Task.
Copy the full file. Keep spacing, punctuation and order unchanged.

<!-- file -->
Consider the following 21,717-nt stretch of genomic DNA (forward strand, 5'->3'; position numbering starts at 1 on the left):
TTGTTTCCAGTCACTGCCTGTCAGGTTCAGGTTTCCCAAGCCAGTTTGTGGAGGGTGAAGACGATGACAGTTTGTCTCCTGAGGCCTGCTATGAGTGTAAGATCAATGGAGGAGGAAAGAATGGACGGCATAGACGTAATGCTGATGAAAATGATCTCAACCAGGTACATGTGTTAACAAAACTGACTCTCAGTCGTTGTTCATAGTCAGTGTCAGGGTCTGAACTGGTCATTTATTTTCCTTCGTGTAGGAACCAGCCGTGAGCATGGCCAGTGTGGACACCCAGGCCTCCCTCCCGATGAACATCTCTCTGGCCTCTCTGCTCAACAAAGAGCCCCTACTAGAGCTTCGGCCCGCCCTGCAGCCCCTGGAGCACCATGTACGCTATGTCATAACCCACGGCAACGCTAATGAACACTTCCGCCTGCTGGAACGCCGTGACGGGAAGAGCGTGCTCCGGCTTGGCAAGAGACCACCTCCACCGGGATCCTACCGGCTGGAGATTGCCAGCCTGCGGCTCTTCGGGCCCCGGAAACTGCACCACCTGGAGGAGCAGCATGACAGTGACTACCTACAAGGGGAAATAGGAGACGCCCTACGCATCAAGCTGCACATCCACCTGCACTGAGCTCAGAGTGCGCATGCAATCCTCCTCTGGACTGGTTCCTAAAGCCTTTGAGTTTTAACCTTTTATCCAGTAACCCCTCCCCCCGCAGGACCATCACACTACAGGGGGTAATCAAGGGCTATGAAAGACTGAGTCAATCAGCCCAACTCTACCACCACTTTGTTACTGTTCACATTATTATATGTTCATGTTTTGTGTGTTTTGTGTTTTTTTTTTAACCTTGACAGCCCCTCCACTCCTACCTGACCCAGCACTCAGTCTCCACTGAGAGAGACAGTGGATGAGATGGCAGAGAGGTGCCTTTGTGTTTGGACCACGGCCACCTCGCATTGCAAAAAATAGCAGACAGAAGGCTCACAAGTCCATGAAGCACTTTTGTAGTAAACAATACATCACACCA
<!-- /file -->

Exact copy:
Consider the following 21,717-nt stretch of genomic DNA (forward strand, 5'->3'; position numbering starts at 1 on the left):
TTGTTTCCAGTCACTGCCTGTCAGGTTCAGGTTTCCCAAGCCAGTTTGTGGAGGGTGAAGACGATGACAGTTTGTCTCCTGAGGCCTGCTATGAGTGTAAGATCAATGGAGGAGGAAAGAATGGACGGCATAGACGTAATGCTGATGAAAATGATCTCAACCAGGTACATGTGTTAACAAAACTGACTCTCAGTCGTTGTTCATAGTCAGTGTCAGGGTCTGAACTGGTCATTTATTTTCCTTCGTGTAGGAACCAGCCGTGAGCATGGCCAGTGTGGACACCCAGGCCTCCCTCCCGATGAACATCTCTCTGGCCTCTCTGCTCAACAAAGAGCCCCTACTAGAGCTTCGGCCCGCCCTGCAGCCCCTGGAGCACCATGTACGCTATGTCATAACCCACGGCAACGCTAATGAACACTTCCGCCTGCTGGAACGCCGTGACGGGAAGAGCGTGCTCCGGCTTGGCAAGAGACCACCTCCACCGGGATCCTACCGGCTGGAGATTGCCAGCCTGCGGCTCTTCGGGCCCCGGAAACTGCACCACCTGGAGGAGCAGCATGACAGTGACTACCTACAAGGGGAAATAGGAGACGCCCTACGCATCAAGCTGCACATCCACCTGCACTGAGCTCAGAGTGCGCATGCAATCCTCCTCTGGACTGGTTCCTAAAGCCTTTGAGTTTTAACCTTTTATCCAGTAACCCCTCCCCCCGCAGGACCATCACACTACAGGGGGTAATCAAGGGCTATGAAAGACTGAGTCAATCAGCCCAACTCTACCACCACTTTGTTACTGTTCACATTATTATATGTTCATGTTTTGTGTGTTTTGTGTTTTTTTTTTAACCTTGACAGCCCCTCCACTCCTACCTGACCCAGCACTCAGTCTCCACTGAGAGAGACAGTGGATGAGATGGCAGAGAGGTGCCTTTGTGTTTGGACCACGGCCACCTCGCATTGCAAAAAATAGCAGACAGAAGGCTCACAAGTCCATGAAGCACTTTTGTAGTAAACAATACATCACACCA